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Smoked Beef Cheeks

For the longest time, beef cheeks have been one of my favorite foods. Any time I go to a restaurant that has beef cheeks on the menu, it is almost always what I choose-Unless they have pan-fried scallops…then who knows what’s going to happen.

Beef cheeks are incredible meat. Nearly inedible when not cooked properly, beef cheeks are the definition of a working muscle. Cows spend almost all their time eating, which means their cheeks spend nearly all their time moving. This makes a super tough piece of meat which must be cooked low and slow for it to be tender. The good news is, that Beef cheeks are highly marbled and massively flavorful. When treated right they will be one of the most tender, juicy, and delicious cuts of beef you will ever experience.

To help the beef, get to this point of tenderness, we are utilizing two separate cooking techniques. The first is smoking, the second is Confit. In this recipe, we are smoking the beef cheek which is going to give us a nice added flavor profile and build a thick exterior bark that is going to be packed full of flavor.

Confit is something that you likely haven’t heard much about unless you have experience in the food industry. Traditionally used as a preservation technique, Confit involves cooking food, fully submerged in oil for a long time at a low temperature. Think of it like low and slow deep frying.

Surprisingly, Confit doesn’t leave the food with a deeply fatty flavor or mouthfeel. Instead, the confit helps to tenderize and add extra flavor to the food. In this recipe, we substitute vegetable oil for beef tallow to add an extra beefy punch to the beef cheeks.

Because this recipe is more of a technique rather than a traditional recipe, I have tried to avoid using measurements. This means you can use it for any amount of beef cheeks (Or other tough cuts of meat)

What you will need

  • Beef Cheeks
  • Pepper and salt rub (9 parts Black pepper, 1 part kosher salt)
  • Beef tallow
  • Spritz liquid-50/50 beef stock and water


1. Begin by trimming beef cheeks thoroughly of all silver skin, any residual skin and thick fat. Beef cheeks have plenty of inter muscle fat, so we want to get rid of anything thick from the outside.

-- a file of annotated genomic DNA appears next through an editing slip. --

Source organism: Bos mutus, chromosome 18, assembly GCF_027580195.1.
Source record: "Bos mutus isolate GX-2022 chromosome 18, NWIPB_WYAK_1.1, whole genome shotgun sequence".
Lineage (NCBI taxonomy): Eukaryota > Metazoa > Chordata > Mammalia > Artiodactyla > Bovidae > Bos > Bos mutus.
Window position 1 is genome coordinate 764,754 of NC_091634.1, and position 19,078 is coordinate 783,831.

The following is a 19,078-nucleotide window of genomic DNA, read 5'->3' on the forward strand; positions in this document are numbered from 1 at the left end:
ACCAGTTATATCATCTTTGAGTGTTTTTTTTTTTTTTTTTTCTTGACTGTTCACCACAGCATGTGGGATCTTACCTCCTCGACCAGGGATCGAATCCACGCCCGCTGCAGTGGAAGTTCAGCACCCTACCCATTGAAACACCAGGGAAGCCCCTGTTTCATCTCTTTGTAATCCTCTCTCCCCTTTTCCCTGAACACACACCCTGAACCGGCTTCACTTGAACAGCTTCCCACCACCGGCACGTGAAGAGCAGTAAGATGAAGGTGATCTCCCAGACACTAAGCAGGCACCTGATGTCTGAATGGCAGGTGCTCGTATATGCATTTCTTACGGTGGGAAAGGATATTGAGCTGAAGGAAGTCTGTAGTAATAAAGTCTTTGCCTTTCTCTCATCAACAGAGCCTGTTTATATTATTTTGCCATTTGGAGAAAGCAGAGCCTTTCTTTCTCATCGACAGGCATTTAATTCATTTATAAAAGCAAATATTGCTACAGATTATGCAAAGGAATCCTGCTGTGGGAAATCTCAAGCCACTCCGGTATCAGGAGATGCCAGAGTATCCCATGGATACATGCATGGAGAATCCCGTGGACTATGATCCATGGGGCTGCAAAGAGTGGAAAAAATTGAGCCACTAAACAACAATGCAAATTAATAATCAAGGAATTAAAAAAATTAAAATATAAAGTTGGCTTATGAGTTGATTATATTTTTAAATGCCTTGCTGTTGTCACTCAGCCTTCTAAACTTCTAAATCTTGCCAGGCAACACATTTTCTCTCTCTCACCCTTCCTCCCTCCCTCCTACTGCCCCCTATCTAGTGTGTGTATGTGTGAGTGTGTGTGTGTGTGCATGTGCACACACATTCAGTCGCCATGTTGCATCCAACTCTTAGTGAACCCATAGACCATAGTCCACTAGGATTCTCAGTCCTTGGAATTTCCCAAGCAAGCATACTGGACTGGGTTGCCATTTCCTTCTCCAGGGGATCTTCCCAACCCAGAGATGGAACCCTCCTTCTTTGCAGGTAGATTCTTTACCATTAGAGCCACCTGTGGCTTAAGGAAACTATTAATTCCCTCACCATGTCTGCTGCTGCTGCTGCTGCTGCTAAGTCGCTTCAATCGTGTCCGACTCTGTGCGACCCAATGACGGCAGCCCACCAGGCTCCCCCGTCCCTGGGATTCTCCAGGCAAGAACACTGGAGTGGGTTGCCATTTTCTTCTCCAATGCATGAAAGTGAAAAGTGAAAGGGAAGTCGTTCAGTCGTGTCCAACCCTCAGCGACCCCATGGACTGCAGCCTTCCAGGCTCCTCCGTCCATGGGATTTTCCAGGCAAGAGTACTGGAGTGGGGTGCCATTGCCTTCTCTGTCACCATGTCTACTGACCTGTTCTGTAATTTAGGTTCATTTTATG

2. Liberally coat the beef cheeks with the salt and pepper rub. Pat the rub gently to help it adhere to the beef cheeks.

3. Preheat smoker to 225-250F and place on a fist sized chunk of your favorite smoking wood. Personally, I like pecan or hickory for this recipe, but anything you like will work great. Place beef cheeks indirectly on your cooker and allow to smoke until the beef cheeks hit an internal temperature of 165F. This will usually take about 6 hours.

4. After the first two hours, begin spritzing beef cheeks about every 60 minutes. This will help you to build up that thick, crusty bark that smoked beef cheeks are known for.

5. Once beef cheeks have hit 165F, remove from the cooker and add to a foil pan or roasting dish big enough to hold them all with some additional head room. Melt enough beef tallow to fully cover all the beef checks and pour into the pan, being careful not to disturb any of our hard-earned bark.

6. Place your tray of beef cheeks in the oven or place back on the smoker at 200F for 15 hours. During this time, the internal temperature of the beef cheeks will get up to about 210F. This is exactly what we are looking for. At this temperature, the intermuscular fats and connective tissues are gooey and delicious.

7. Allow the beef cheeks to rest for about 20 minutes before serving. Serve with mashed potatoes and a strong, piquant au jus or on toasted bread with pickles and your favorite barbecue sauce.


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Ready to take your BBQ to the next level? Grab your copy of Ten ways to IMMEDIATELY improve your low and slow BBQ below.